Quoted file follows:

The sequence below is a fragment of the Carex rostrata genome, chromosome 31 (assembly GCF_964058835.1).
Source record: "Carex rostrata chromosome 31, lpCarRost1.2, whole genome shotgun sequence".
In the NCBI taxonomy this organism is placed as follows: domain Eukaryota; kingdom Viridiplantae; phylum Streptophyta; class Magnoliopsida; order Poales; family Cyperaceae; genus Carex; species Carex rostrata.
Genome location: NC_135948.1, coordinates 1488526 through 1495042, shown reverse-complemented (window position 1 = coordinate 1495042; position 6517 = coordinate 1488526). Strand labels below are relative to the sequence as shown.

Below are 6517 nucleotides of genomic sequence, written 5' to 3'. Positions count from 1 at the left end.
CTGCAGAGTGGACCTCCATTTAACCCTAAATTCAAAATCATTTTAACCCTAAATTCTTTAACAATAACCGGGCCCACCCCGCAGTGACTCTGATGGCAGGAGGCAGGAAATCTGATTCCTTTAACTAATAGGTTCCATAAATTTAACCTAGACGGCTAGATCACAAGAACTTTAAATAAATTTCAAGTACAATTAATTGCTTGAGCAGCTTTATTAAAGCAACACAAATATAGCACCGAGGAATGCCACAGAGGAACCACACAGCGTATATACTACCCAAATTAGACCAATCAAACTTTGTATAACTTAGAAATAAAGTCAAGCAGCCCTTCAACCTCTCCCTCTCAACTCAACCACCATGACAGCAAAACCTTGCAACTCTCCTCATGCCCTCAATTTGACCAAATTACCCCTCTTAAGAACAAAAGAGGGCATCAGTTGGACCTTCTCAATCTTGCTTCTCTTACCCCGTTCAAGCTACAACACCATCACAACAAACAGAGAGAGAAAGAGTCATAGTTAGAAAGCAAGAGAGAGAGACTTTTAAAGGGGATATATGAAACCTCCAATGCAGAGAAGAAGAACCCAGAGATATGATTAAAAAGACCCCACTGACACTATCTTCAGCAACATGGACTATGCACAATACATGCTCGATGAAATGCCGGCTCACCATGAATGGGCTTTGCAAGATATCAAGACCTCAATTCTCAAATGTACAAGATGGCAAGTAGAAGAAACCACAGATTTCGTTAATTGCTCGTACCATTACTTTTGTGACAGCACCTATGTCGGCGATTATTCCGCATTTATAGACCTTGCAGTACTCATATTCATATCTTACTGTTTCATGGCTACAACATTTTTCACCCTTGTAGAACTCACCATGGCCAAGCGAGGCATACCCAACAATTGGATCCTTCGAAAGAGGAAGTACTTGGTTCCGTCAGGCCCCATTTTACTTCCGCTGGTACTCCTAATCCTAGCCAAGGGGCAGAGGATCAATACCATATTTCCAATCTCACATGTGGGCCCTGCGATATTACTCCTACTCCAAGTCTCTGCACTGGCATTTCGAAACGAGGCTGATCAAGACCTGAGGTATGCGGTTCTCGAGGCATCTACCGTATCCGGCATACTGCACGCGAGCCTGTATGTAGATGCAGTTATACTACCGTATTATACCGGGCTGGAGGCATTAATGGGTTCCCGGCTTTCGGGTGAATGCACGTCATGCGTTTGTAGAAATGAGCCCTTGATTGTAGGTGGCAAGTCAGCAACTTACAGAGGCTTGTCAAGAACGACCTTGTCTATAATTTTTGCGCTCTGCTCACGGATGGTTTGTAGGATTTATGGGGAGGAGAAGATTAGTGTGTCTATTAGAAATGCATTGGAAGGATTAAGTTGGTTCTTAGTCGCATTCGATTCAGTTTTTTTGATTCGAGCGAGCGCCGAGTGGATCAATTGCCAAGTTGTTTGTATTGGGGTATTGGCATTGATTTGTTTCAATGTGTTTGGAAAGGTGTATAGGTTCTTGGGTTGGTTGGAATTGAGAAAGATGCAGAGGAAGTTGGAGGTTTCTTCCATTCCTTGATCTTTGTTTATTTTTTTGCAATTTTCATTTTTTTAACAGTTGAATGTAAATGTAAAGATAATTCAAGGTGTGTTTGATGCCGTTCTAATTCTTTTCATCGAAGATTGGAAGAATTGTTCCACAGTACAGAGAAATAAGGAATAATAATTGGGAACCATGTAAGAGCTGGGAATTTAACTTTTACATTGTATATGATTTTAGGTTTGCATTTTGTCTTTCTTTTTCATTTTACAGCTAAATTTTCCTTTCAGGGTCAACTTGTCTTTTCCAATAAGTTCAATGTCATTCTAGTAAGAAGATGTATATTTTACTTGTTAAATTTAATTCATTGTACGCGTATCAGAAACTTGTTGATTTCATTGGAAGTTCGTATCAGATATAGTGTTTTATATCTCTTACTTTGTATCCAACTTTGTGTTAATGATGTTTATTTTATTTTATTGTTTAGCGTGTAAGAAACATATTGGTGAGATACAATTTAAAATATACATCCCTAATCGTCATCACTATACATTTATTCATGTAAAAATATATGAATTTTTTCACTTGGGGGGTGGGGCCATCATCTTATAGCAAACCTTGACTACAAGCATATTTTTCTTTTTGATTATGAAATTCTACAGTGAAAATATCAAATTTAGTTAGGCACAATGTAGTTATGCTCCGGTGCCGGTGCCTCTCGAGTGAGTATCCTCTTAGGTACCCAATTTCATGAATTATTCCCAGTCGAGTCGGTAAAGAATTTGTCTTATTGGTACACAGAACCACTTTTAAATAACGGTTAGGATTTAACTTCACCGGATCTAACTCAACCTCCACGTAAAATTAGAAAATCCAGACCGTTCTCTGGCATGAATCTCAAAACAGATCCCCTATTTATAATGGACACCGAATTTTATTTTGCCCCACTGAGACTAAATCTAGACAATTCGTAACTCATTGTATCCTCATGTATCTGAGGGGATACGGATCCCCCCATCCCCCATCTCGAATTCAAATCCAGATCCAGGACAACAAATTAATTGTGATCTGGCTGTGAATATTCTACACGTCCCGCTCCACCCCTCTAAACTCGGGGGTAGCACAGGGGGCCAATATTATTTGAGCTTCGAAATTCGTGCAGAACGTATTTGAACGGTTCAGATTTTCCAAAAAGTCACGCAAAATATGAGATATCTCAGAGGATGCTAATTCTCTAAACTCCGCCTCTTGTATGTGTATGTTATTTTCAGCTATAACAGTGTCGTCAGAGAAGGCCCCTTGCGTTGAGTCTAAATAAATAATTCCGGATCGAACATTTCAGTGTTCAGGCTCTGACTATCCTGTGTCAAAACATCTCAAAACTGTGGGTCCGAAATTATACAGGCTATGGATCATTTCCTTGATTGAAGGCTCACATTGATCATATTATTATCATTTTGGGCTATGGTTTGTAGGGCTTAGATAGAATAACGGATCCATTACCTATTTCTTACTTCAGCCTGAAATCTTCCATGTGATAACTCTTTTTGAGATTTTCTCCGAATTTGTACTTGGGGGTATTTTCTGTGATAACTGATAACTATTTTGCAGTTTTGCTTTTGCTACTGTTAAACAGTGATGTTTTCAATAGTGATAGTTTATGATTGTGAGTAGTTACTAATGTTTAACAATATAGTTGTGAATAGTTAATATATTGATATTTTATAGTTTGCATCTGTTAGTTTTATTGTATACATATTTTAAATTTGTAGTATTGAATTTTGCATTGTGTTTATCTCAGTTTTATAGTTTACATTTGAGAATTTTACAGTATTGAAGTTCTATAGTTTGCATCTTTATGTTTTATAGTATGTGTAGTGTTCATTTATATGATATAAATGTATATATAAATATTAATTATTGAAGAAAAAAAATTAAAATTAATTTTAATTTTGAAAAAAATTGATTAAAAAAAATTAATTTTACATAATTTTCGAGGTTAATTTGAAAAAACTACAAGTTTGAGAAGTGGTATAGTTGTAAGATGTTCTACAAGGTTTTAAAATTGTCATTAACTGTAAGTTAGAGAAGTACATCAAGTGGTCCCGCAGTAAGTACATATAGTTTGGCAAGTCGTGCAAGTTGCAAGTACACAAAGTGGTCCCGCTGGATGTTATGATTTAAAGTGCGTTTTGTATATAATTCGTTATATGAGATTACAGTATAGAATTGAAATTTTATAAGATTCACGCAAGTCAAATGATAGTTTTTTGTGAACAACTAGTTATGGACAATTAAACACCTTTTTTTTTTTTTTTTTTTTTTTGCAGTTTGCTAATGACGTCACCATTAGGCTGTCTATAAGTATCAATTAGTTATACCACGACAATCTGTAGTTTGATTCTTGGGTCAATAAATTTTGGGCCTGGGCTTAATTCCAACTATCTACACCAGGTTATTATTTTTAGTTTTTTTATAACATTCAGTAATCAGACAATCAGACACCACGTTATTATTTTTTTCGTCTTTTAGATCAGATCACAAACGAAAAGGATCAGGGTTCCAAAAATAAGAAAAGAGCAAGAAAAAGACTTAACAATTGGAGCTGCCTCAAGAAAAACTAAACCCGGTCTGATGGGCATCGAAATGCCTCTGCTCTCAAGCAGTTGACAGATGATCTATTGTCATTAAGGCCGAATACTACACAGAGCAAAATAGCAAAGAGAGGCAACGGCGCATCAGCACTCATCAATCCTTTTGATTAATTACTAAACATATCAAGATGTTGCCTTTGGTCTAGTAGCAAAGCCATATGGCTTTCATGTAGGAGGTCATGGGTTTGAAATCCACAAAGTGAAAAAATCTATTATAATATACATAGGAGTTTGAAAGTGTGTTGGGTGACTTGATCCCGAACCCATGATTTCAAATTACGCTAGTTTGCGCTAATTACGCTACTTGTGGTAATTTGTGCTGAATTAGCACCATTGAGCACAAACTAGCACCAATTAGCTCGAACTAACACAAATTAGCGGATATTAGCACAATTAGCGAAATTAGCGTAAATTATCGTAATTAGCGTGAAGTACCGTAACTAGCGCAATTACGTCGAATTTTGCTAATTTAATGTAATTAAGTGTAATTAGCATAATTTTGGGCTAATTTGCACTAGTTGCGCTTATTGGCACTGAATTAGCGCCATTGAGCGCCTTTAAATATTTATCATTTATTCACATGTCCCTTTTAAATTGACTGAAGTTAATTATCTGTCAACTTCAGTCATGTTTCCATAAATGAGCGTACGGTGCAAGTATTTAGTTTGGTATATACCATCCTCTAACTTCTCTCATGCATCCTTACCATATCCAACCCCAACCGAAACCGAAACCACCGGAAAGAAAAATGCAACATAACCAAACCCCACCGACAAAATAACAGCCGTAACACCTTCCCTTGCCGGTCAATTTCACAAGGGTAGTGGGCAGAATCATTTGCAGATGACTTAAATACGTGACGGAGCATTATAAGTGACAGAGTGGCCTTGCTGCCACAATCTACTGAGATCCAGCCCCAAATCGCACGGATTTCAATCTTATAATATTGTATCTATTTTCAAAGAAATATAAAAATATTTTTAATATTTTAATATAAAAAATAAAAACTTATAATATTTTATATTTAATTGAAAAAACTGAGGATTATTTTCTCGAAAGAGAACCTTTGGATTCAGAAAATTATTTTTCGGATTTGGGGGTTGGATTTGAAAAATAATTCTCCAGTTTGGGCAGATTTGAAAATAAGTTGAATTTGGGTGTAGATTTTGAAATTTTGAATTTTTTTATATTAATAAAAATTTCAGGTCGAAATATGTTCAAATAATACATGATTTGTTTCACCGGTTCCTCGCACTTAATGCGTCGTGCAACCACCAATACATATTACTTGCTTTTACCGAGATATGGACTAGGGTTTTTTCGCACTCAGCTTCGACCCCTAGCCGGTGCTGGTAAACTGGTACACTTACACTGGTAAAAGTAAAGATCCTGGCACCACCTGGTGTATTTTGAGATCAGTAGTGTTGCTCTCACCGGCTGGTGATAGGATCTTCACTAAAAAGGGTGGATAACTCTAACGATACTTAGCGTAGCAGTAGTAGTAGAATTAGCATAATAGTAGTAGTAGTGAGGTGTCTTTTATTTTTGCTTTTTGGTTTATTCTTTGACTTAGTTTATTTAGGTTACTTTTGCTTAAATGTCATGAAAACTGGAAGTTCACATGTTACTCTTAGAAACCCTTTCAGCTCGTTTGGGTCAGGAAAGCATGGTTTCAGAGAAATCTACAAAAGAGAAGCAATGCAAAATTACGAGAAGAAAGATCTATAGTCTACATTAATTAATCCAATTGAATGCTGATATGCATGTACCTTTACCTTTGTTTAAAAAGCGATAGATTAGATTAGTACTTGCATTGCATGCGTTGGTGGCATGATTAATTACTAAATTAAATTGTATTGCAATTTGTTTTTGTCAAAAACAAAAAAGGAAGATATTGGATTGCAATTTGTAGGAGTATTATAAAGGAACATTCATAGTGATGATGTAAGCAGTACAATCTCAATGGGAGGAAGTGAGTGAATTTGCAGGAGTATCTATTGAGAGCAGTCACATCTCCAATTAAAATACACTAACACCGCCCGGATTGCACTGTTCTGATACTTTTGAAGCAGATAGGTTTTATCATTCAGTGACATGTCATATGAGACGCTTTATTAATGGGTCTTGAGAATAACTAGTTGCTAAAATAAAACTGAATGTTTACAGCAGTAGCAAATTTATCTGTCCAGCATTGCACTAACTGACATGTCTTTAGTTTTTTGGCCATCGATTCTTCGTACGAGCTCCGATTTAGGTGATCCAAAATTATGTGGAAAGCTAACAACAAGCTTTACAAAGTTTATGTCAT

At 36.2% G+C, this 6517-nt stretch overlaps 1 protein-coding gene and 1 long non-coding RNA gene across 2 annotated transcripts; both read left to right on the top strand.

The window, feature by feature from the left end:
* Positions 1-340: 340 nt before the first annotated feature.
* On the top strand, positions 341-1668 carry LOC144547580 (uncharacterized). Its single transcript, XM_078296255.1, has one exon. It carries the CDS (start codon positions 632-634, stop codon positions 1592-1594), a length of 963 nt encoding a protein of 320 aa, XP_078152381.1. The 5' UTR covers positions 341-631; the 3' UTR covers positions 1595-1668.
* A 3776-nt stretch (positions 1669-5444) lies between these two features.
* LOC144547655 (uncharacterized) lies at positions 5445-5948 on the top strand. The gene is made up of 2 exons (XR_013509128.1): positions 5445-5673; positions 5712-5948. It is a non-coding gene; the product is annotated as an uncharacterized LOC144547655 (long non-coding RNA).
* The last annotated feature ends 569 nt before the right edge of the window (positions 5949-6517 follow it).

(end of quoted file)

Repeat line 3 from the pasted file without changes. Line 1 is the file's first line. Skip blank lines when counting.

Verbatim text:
In the NCBI taxonomy this organism is placed as follows: domain Eukaryota; kingdom Viridiplantae; phylum Streptophyta; class Magnoliopsida; order Poales; family Cyperaceae; genus Carex; species Carex rostrata.